dirty martini

old music for new people

crazy is as crazy does December 23, 2007

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 artists like to sing about being crazy -and over the christmas period their claims to insanity may be more valid. families can send you nuts.

download here

chaka demus and pliers – love you like crazy

became a bit of a comedy reggae act in the 90s after a pointless cover of ‘twist and shout’.

corina – loving you like crazy

freestyle artist corina is still going strong – this track is from 1990.

dream – crazy

teenage girls do not make for a harmonious group – lineup changes led to their second album, ‘reality’, being shelved. a shame, as this, and some of the other tracks sounded a lot better than their debut.

five star – crazy

i loved this video, which followed the group as they rampaged through an empty fairground. very low budget ie classic 80s.

mark morrison – crazy

actually mark’s first single before ‘return of the mack’. is he in jail again? not heard from him for a while.

missy elliott and beyonce – crazy feelings

a restrained effort from beyonce here, thankfully. missy’s midtempo tracks are actually very good.

mj cole – crazy love

lushly produced uk garage, bound for the lounge rather than the club. vocals are by uk urban mainstay elisabeth troy.

musiq – halfcrazy

nice slow jam from the soulchild.

occasions – crazy world

gospel meets 90s r&b and the results are impressive.

paul davis – i go crazy

downtempo weepy later covered by jazz vocalist will downing.

trellini – crazy about you

90s girl trellini wasn’t hugely successful but her one and only album (i think) was nice.

yvette michele – crazy

yvette started off singing about being crazy about a dj, then just decided to be crazy. then decided to sing about a dj again…she only had one album.

 

yuppie soul…for wannabes and estate agents alike July 13, 2007

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yuppies were everywhere in the late 80s. inspired by wall street and dressed by armani. or more likely, next, in fact i think the blame for the continuing success of next and its unflattering, boxy clothes can be laid squarely at the feet of the yuppie movement.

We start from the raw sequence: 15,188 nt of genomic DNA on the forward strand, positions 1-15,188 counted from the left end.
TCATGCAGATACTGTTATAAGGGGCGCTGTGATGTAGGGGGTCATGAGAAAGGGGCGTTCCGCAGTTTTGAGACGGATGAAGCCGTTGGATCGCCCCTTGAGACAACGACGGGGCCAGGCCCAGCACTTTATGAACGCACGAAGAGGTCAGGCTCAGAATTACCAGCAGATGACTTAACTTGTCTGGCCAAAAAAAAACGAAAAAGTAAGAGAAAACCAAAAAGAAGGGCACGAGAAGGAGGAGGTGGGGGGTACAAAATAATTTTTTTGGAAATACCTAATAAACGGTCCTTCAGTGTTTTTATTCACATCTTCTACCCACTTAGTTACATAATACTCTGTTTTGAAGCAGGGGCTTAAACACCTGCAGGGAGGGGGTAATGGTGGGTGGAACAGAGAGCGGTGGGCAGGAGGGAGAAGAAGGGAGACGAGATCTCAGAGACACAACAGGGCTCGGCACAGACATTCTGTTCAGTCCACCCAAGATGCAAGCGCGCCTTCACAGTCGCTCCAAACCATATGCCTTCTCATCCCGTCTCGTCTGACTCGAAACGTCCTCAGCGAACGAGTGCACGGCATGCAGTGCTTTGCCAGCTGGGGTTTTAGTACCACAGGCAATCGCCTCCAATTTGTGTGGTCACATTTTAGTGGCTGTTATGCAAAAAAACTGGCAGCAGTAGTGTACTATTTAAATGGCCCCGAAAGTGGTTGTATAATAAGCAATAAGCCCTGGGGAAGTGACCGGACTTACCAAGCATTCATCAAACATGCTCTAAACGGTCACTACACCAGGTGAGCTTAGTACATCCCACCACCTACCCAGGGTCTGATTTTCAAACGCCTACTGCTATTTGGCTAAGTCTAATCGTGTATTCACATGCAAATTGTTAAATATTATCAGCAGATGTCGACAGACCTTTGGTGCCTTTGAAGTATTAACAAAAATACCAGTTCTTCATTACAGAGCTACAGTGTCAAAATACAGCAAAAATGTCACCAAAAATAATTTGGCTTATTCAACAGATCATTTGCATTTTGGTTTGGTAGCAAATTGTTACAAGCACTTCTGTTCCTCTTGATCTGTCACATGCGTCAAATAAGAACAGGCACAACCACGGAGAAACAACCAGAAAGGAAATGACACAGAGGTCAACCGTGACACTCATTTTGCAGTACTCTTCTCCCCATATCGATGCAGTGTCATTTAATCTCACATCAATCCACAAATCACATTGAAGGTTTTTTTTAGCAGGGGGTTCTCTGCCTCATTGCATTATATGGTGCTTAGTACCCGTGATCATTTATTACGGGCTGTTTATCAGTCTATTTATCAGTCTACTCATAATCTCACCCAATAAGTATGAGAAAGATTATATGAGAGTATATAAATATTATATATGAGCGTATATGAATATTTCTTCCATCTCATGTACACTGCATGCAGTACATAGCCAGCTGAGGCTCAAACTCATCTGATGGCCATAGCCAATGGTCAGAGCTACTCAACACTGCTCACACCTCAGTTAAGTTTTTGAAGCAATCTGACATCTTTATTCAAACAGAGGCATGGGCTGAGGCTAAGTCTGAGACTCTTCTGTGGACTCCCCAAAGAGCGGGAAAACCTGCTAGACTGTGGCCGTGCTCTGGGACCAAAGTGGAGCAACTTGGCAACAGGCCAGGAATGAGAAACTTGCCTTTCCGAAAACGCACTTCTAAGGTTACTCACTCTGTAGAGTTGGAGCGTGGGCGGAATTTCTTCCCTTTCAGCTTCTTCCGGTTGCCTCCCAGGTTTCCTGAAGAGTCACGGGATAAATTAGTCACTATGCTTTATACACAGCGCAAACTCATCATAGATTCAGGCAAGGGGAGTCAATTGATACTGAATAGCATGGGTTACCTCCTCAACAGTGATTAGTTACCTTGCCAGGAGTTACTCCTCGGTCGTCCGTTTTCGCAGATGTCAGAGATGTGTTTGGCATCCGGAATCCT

think del boy falling over in an underground wine bar trying to impress snooty trophy wives while hapless trigger looks on in his blue suit. being the average man on the street, never mind the underdog, was not a celebrated thing in the late 80s. my parents knew someone who aspired to be a yuppie. if he held a barbecue, it was a ‘dinner party’ by virtue of the fact that he would provide a musical backdrop of ‘now thats what i call classical music’. the fact that he worked at asda didn’t hold him back – he assumed the look, the lifestyle and the self delusion.

it’s sad to watch the ex-yuppies now, especially those that were young at the time. they cling desperately to their trench coats and briefcases, and we don’t invite them out for after work drinks. unless we want them to pay.

dodgy, drab fashion and buck teeth aside, the most hilarious part of the yuppie image was the mobile phone. or the brick, as its now commonly known. not dissimilar to lugging around your own portable phone box, and requiring an antenna that would spear anyone within fifty feet.

it’s no surprise that some of the soul artists that broke through at this time were white, and very middle of the road. they were reflective of the audience. the music was criticised as manufactured and lacking in grit, but its a hell of a lot better than most of the crap we’re forced to endure today. ‘pop’ does mean ‘popular’ after all…

smooth wine bar grooves for the upwardly mobile – download here

al jarreau – we’re in this love together

alexander o’neal – hearsay

sade – hang on to your love

mica paris and will downing – where is the love

luther vandross – give me the reason

whitney houston – you give good love 

lisa stansfield – live together

simply red – a new flame

wet wet wet – angel eyes

tracy chapman –  fast car

terence trent d’arby – if you let me stay

michael bolton – soul provider